Artículo “Renewable Energy in Mexico and the United Kingdom” por Judith Weigt de Quabbala Lawyers and Economists, Ltd.

Renewable Energy in Mexico and the United Kingdom

While Britain has long been regarded as a pioneer for renewable energy, Mexico is not as well-known for its development in that field. This is unjustified, because Mexico takes on climate change with an ambitious attitude and sees itself as a good example for other developing countries. As a matter of fact, both countries are currently almost at par in regard to the percentage share of renewable energy in total electricity generation in each country. How has this remarkable development been possible?

Mexico’s energy sector was and is still considered as having great investment potential, especially in the area of wind power. In 2014 a total of 22 billion USD has been invested in this sector. With the liberalization of the energy market, more opportunities were created to invest in this newly open area. Hand in hand with the liberalization of the energy market went new entry opportunities for different participants. Previously this market was dominated by the state via a monopoly.

And an end to the recent developments in Mexico is not yet in sight. According to the latest research, a 50 per cent supply of electricity from renewable energy in 2050 seems achievable, despite an energy demand increase of about 4.5% per year. This mainly could be achieved through the construction of new, huge wind farms – both offshore and inland – and by an expansion in solar energy projects.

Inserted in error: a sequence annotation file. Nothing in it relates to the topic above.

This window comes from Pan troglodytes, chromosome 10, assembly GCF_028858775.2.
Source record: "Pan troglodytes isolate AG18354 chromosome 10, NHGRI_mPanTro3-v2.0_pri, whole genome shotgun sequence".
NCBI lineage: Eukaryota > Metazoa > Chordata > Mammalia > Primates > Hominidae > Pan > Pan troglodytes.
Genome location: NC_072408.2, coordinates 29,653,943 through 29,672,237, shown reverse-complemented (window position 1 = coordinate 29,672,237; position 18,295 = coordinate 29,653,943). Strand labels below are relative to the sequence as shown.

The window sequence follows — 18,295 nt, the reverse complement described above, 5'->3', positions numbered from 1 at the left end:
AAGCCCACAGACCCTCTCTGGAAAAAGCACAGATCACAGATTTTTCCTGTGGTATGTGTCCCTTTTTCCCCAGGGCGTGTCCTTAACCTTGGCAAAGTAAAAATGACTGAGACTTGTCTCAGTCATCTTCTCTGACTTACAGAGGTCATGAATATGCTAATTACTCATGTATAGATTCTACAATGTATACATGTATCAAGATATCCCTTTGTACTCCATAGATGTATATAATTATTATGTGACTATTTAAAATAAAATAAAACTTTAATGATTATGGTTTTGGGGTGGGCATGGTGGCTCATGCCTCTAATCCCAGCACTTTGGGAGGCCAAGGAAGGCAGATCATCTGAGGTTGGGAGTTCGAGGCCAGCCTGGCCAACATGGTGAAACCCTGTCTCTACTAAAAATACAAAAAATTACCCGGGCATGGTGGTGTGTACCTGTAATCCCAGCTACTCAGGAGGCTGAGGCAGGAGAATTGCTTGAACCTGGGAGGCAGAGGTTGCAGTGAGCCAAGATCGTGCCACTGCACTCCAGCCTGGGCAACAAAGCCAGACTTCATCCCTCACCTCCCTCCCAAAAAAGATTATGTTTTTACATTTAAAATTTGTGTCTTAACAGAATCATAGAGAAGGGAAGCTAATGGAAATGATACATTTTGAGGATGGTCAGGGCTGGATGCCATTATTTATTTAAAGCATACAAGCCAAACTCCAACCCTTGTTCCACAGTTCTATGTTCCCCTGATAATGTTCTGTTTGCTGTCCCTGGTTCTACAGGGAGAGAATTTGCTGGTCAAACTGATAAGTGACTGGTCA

While Mexico is counting on the power of nature, a different approach is currently taken in the UK. The government has decided to no longer to subsidize photovoltaic installations starting in April 2016 and also to cease paying aid to onshore wind farms. These programs were originally scheduled until the end of 2017.

The end of subsidies for photovoltaic systems in the UK is being criticized not only as a step backwards in the development of the use of solar power but also for putting jobs in the renewable energy industry at risk. The UK government sees itself as being forced to take this step, even with opponents of these subsidy cuts already predicting the end of the solar power industry in the UK and thus the loss of thousands of jobs in this sector, despite the enormous success of photovoltaic systems.

At the same time, the British government concluded a deal costing more than 40 billion pounds with a Chinese partner to build a new nuclear power plant in southern England. This is the first new construction of such a plant in over 20 years. These two developments moving away from renewable sun and wind energy create much controversy among both environmentalists and the whole population.

The one renewable energy source that the UK remains a world leader and innovator in is energy derived from the surrounding sea. Currently, the UK is testing marine current turbines that enable energy production from the strong ocean currents of the Atlantic, the North Sea and the English Channel.

In conclusion, both Mexico and the UK have found different ways to achieve their respective climate goals and to develop renewable energy sources. The market for this technology in Mexico shows greater potential for interested investors.